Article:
An Either-Or on Science and Theism:
I have had a lot of students coming to my office of late to discuss intelligent design. I am not going to take on the ID debate itself, instead I want to back up a step and make a more general teleological argument.
Here is the either/or:
Assumption: Scientists really know truths about the world.
Science, of course, uses an empirical method in order to discern laws. Scientific laws (like laws in physics) are thought to be regulative and uniform. That is, the condition for the possibility of knowledge in science is that nature is regular and uniform (intelligible). (Unintelligent things act in ways that are governed and intelligible, like rocks predictably and uniformly falling toward earth at discernible rates).
Genuine knowledge is based on justifiable assumptions. Science is genuine knowledge based on the assumption of the principle of the uniformity of nature, so the principle of the uniformity of nature must be justifiable.
How to justify it? How to explain the intelligibility of the natural world? Well, if the effect is intelligible, then the cause must be intelligent (for how could intelligibility arise out of random chaos?). Therefore, there must be an intelligent cause (one might say both first and final) of nature.
Assumption: There is no justified reason for thinking there is an intelligent cause of nature.
Genuine knowledge is based on justifiable assumptions. The principle of the uniformity of nature is not justifiable, therefore science (which depends on the PUN) is not genuine knowledge.
In short, here is your choice:
a) You either think science is genuine knowledge, in which case you must be a theist of some sort (you need at least an Unmoved Mover)
b) You deny God (UMM), and so must deny that science is genuine knowledge.
That is, you can either be a theist or a skeptic about all empirical knowledge. You can choose God and science, or no God and no science.
This seems too easy. It might be. There is a third option:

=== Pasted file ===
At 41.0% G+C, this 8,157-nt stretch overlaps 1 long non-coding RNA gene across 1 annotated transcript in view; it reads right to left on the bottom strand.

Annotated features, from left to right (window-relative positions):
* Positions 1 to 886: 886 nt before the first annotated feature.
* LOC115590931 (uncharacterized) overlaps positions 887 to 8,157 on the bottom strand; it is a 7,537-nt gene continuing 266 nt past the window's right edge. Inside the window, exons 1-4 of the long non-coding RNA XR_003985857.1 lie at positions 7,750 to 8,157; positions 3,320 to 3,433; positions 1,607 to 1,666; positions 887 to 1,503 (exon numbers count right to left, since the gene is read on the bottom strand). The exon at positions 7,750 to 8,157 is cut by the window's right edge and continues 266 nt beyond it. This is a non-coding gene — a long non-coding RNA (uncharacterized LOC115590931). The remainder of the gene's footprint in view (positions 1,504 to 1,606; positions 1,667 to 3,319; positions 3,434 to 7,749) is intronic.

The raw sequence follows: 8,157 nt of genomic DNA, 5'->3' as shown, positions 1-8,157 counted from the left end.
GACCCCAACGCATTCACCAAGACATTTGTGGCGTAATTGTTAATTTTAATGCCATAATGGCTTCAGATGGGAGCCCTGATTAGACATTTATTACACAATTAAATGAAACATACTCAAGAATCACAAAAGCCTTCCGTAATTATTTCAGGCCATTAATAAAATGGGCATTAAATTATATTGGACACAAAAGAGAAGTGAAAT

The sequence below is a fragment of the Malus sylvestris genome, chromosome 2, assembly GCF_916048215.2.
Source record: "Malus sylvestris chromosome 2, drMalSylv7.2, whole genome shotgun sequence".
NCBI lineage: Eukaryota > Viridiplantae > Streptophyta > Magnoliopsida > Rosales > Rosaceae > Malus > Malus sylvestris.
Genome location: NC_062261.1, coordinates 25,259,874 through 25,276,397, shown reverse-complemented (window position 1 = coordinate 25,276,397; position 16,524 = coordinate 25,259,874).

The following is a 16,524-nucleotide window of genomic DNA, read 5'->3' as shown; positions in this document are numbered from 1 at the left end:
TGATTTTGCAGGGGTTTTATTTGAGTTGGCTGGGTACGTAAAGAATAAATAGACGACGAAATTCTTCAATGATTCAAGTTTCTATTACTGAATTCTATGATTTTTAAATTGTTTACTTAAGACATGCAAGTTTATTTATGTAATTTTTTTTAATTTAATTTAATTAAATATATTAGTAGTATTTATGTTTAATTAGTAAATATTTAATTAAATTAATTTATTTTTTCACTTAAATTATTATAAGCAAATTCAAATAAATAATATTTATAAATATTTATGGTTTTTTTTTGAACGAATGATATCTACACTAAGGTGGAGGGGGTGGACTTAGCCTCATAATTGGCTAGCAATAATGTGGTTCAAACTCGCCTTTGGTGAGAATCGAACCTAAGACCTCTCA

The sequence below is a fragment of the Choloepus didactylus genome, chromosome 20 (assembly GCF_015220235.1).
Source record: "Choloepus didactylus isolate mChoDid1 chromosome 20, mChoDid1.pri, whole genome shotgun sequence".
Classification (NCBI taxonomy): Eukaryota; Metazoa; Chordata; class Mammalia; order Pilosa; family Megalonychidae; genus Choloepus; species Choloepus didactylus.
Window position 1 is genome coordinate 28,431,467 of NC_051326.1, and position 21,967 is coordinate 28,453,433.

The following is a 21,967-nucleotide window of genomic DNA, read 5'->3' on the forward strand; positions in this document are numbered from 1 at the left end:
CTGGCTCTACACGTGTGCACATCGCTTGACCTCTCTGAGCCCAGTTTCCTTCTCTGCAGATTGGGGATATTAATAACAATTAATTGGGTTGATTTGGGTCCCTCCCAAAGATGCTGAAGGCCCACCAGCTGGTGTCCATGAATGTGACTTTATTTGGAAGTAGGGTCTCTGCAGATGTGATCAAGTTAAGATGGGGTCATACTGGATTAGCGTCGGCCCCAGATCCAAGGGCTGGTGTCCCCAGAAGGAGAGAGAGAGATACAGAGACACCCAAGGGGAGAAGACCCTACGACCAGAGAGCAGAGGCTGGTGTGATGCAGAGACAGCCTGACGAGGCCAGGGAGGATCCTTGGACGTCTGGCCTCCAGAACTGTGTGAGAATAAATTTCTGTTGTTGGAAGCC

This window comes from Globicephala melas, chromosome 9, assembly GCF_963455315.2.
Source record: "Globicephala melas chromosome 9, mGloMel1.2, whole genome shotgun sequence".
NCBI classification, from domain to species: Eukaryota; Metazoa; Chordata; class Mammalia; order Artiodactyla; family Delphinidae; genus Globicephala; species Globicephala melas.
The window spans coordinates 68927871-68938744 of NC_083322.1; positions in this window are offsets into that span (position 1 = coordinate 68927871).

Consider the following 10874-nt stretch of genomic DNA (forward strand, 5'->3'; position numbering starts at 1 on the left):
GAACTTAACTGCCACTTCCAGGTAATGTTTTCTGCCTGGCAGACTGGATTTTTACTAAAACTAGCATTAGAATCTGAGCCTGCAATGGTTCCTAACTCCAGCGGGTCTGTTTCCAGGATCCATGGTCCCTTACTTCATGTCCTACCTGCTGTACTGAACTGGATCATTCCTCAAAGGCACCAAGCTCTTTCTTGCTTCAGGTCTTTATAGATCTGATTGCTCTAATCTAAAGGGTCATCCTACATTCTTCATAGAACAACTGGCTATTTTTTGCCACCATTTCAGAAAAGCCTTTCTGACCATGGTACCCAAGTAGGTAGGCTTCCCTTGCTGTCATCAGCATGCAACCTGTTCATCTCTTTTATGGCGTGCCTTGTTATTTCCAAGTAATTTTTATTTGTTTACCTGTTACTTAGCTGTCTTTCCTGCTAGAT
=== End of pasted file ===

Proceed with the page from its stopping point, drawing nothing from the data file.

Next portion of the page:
c) Options (a) and (b) presume a foundationalist account of knowledge. Instead we should have a coherentist account. In other words, one could say: I do think that scientific knowledge is genuine knowledge about the world, with a disclaimer (you decide if it is small or large disclaimer). The disclaimer is that we admit that the principle of the uniformity of nature is unjustified, but that science is still a coherent system and so we can call it ‘knowledge’.
Those that want to deny an Unmoved Mover are probably wisest to choose c, though even that option is not without its problems. That said, I don’t think that most of my students who think science does not need an Unmoved Mover (God) can choose option c. Two reasons for this: 1) Most of them are really puffed up over their science and so probably don’t want any disclaimers on its legitimacy at all (they seem to think that science has ‘proved’ all sorts of things rather than science being theory) and 2) I think most of my students have a foundationalist view of knowledge.
One could raise some questions, of course, with option (a). For instance, must we think that intelligible effects can only arise out of intelligible causes? (I do think there is good reason to think this, but I can imagine someone disputing it too).